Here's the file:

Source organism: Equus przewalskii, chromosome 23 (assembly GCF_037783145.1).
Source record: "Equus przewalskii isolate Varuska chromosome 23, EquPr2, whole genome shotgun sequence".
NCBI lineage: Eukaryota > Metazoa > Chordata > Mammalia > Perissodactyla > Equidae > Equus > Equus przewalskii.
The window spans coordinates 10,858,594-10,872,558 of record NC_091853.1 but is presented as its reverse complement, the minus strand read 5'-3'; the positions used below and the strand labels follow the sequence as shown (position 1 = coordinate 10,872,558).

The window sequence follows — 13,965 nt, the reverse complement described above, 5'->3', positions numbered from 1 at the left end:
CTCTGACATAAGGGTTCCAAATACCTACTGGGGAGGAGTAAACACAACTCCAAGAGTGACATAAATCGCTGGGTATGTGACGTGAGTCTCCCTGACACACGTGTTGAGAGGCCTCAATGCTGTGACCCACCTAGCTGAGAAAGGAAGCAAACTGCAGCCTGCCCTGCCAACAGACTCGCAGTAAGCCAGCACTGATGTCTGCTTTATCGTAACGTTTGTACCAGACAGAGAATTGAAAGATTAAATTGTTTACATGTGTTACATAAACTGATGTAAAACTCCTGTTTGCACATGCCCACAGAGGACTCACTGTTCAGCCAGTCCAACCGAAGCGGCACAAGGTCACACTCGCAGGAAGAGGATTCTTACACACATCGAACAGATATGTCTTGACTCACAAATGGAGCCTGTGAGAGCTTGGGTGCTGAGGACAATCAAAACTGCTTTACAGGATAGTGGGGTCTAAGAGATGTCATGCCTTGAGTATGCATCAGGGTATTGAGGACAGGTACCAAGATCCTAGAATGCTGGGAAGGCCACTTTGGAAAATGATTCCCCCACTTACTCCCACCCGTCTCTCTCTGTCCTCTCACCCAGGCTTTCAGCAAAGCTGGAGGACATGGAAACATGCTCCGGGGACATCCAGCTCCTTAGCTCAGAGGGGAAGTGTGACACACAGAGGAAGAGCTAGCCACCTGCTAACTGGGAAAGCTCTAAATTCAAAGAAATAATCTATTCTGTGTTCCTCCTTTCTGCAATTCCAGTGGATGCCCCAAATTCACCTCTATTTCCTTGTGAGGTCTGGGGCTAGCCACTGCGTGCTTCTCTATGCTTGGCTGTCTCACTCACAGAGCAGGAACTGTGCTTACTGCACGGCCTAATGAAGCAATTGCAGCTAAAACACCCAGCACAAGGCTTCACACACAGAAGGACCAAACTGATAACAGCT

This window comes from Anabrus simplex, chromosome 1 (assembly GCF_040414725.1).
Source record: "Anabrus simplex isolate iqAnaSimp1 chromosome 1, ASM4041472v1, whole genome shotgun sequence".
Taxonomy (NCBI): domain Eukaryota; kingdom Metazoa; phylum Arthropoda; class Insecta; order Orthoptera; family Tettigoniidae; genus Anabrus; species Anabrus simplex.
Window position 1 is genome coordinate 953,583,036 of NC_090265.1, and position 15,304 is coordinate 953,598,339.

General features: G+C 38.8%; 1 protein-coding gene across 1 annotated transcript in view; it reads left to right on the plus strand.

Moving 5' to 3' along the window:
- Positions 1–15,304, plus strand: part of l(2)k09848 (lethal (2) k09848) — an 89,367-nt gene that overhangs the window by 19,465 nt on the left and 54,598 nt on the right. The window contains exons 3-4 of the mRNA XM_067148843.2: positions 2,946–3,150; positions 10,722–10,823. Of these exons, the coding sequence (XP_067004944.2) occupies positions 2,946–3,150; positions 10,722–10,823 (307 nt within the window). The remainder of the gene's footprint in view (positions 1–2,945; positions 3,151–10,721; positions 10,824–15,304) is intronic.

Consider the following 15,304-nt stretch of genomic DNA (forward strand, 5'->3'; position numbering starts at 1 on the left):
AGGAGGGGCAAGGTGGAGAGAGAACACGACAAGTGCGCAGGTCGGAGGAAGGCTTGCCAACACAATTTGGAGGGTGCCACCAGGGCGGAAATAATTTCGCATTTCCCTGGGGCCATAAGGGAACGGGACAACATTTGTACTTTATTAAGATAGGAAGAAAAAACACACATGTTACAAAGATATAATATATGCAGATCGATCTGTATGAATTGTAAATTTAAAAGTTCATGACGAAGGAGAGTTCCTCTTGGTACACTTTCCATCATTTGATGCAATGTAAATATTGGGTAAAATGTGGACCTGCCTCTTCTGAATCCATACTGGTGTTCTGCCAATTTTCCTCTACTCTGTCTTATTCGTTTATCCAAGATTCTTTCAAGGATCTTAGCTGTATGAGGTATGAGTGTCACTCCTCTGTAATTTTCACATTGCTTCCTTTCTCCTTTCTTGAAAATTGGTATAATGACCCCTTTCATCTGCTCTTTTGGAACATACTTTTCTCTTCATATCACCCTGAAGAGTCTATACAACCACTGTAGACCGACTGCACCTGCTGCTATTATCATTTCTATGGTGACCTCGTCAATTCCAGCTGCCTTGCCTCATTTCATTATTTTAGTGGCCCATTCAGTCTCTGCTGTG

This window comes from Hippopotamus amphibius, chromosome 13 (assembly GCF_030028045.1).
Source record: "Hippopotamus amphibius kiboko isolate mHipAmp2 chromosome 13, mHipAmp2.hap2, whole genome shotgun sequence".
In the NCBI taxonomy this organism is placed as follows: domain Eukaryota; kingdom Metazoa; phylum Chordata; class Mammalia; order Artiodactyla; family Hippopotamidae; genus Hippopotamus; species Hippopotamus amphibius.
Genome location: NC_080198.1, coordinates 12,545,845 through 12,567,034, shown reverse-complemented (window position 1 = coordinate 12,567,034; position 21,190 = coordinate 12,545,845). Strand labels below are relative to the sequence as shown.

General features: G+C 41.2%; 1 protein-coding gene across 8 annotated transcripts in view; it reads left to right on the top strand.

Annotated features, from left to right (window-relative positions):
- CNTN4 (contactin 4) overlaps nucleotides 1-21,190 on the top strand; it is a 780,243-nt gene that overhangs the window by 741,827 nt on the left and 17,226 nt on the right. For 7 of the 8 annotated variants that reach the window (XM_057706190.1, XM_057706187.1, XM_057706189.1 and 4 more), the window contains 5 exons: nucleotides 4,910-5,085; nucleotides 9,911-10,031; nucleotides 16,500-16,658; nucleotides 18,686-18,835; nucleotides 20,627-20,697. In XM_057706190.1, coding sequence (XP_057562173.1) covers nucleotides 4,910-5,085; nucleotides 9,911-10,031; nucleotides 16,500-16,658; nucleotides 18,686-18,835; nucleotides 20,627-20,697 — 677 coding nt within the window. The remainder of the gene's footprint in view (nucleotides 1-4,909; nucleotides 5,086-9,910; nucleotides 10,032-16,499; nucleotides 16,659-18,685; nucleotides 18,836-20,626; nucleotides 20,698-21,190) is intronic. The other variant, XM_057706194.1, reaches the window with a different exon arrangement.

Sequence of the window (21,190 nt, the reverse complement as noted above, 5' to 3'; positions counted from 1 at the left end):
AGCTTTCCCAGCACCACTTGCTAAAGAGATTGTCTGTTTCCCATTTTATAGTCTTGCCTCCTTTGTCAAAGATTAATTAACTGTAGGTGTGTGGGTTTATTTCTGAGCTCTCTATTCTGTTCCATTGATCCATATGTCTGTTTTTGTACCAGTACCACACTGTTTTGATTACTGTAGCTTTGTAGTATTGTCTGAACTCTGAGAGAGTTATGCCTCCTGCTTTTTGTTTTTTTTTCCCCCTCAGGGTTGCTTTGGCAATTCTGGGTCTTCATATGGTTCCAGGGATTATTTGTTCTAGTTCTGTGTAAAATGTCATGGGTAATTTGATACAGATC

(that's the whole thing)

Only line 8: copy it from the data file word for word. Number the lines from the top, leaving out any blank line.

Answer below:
Source record: "Anabrus simplex isolate iqAnaSimp1 chromosome 1, ASM4041472v1, whole genome shotgun sequence".